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Japanese Textbooks Claim Dokdo

Posted April. 05, 2005 23:19,   


The Japanese Ministry of Education, Culture, Sports, Science and Technology, in its general meeting of a committee for inspecting textbooks on April 5, approved eight kinds of history, civics and geography textbooks, a including middle school history textbook by Fusosha Publishing Inc.

Since the approved textbooks contain distorted history related to Korea, the friction between Korea and Japan is expected to become worse

In particular, as the Japanese ministry has directed publishers to insure the Dokdo islets are mentioned as a part of Japan, territorial disputes besides history distortion have emerged as well.

The Korean government and experts found the problematic textbooks carry 11 more distorted descriptions, 26 current-level distortions, four partly improved descriptions, and four correct changes. Of the total of 37 distortions, the Fusosha textbook made by Japanese rightists was found to have 26 distorted contents.

These textbooks have beautified the Japanese colonization more than they did in current textbooks, and even eradicated accounts as to the comfort women and forced labor that the current textbooks carry.

Moreover, Fusosha’s history textbook changed its description of Shilla by replacing the current phrase, “Shilla, under the strong political influence of China,” with “Shilla, paying tribute to the Tang dynasty” in its 2006 version. Also, in its new section titled “Joseon’s Modernization and Japan,” the Joseon dynasty is described as if it had been under the rule of the Qing dynasty.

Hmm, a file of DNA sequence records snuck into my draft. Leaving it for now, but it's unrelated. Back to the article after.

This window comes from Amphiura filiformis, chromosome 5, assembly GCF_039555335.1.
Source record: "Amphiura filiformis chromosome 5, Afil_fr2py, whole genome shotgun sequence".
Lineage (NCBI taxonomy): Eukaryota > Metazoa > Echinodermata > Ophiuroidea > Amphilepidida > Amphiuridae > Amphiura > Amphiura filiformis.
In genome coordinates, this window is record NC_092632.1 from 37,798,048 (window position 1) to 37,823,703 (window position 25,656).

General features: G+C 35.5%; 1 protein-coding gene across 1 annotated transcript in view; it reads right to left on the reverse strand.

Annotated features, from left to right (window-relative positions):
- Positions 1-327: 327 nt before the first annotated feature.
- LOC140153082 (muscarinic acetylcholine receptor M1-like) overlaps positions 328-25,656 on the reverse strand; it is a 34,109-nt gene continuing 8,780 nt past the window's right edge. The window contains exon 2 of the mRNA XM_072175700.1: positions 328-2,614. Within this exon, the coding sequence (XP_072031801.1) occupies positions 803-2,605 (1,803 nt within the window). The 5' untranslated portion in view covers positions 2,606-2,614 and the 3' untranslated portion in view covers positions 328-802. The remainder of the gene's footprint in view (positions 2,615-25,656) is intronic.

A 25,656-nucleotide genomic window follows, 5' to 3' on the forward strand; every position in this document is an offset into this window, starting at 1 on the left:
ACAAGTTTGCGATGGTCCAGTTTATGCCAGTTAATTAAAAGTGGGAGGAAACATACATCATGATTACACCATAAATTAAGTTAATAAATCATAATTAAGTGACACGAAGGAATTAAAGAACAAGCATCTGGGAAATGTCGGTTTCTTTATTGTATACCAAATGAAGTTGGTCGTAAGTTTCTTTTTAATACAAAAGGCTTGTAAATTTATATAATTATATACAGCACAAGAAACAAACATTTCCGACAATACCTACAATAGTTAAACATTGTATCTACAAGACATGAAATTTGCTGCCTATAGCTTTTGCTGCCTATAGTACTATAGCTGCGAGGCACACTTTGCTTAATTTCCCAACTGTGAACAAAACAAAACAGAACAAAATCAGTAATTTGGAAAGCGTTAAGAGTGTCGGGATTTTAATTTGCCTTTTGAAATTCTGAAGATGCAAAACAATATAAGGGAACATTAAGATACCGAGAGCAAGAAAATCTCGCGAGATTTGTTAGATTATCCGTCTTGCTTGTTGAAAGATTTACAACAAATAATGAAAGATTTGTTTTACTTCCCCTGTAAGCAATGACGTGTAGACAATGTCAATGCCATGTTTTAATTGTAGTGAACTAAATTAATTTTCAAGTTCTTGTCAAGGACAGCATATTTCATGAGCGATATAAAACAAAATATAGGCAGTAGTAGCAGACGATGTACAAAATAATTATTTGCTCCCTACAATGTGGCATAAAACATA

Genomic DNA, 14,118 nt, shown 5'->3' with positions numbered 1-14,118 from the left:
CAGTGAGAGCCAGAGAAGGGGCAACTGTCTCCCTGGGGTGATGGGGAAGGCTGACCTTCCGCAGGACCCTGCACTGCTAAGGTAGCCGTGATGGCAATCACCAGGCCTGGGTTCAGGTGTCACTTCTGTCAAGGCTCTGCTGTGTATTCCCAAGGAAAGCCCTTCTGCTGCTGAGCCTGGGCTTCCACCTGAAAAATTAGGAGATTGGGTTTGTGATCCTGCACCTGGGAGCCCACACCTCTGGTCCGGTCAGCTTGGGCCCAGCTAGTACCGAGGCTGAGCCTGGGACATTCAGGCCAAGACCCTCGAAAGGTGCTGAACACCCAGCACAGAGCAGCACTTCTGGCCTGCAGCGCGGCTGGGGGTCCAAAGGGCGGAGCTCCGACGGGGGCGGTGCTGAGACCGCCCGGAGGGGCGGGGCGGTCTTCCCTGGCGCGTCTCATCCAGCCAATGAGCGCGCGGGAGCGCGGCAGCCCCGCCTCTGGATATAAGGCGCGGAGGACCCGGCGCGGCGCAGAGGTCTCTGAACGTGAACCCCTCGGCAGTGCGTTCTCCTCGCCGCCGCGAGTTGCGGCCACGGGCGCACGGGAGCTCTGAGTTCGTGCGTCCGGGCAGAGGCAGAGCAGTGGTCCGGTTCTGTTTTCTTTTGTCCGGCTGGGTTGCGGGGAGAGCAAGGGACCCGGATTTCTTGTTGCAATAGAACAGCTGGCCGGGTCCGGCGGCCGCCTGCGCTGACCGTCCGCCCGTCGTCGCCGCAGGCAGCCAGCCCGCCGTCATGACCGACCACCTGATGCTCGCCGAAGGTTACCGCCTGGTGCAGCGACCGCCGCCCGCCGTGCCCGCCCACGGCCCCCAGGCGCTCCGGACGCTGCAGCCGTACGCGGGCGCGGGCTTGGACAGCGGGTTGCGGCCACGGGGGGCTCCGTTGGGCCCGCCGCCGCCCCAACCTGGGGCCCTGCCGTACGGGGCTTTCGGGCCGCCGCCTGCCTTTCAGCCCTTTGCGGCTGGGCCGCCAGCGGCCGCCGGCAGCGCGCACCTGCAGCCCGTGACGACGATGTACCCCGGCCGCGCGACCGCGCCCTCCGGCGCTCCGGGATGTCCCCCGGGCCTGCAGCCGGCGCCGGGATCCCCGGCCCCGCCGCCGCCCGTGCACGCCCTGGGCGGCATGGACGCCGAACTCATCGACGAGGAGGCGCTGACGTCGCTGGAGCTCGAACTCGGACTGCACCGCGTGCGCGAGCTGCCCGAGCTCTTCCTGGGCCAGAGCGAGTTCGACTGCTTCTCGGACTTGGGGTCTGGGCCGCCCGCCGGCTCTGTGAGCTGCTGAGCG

Tokyo Publishing and Osaka Publishing added a new section, claiming the Dokdo islets are Japanese territory.

The Fusosha textbook, which had already described Dokdo as a part of Japan, posted a photo of the islets in its latest version. It is estimated that 65 percent of Japanese middle schools are likely to select the disputed textbooks which claim Japan’s sovereignty over the Dokdo islets.

Lee Gyu-hyung, spokesman for the Ministry of Foreign Affairs and Trade, said in a statement that it was very deplorable that some textbooks still carry content that justify and beautify Japanese wrongdoings in the past. He stressed that since Japan’s territorial claim was nothing other than justifying its colonization of the Korean peninsula and denying the Korean people’s liberation history, the government would willingly assume responsibility and take strong measures.

The government held an inter-ministerial meeting to come up with countermeasures on the same day, and has decided to make an effort in reducing the adoption rate of the disputed textbooks and do its best to let the international community see the truth of Japan’s attempt for history distortion through collaborating with civic groups and conscious members at home and abroad.

The Korean government plans to summon Dakano Doshiyuki, the Japanese ambassador to the Republic of Korea, to the Ministry of Foreign Affairs and Trade on April 6, and also send the Korean ambassador in Japan to the Japanese Foreign Ministry to express a strong protest against the issue.

Jong-Koo Yoon Hun-Joo Cho jkmas@donga.com hanscho@donga.com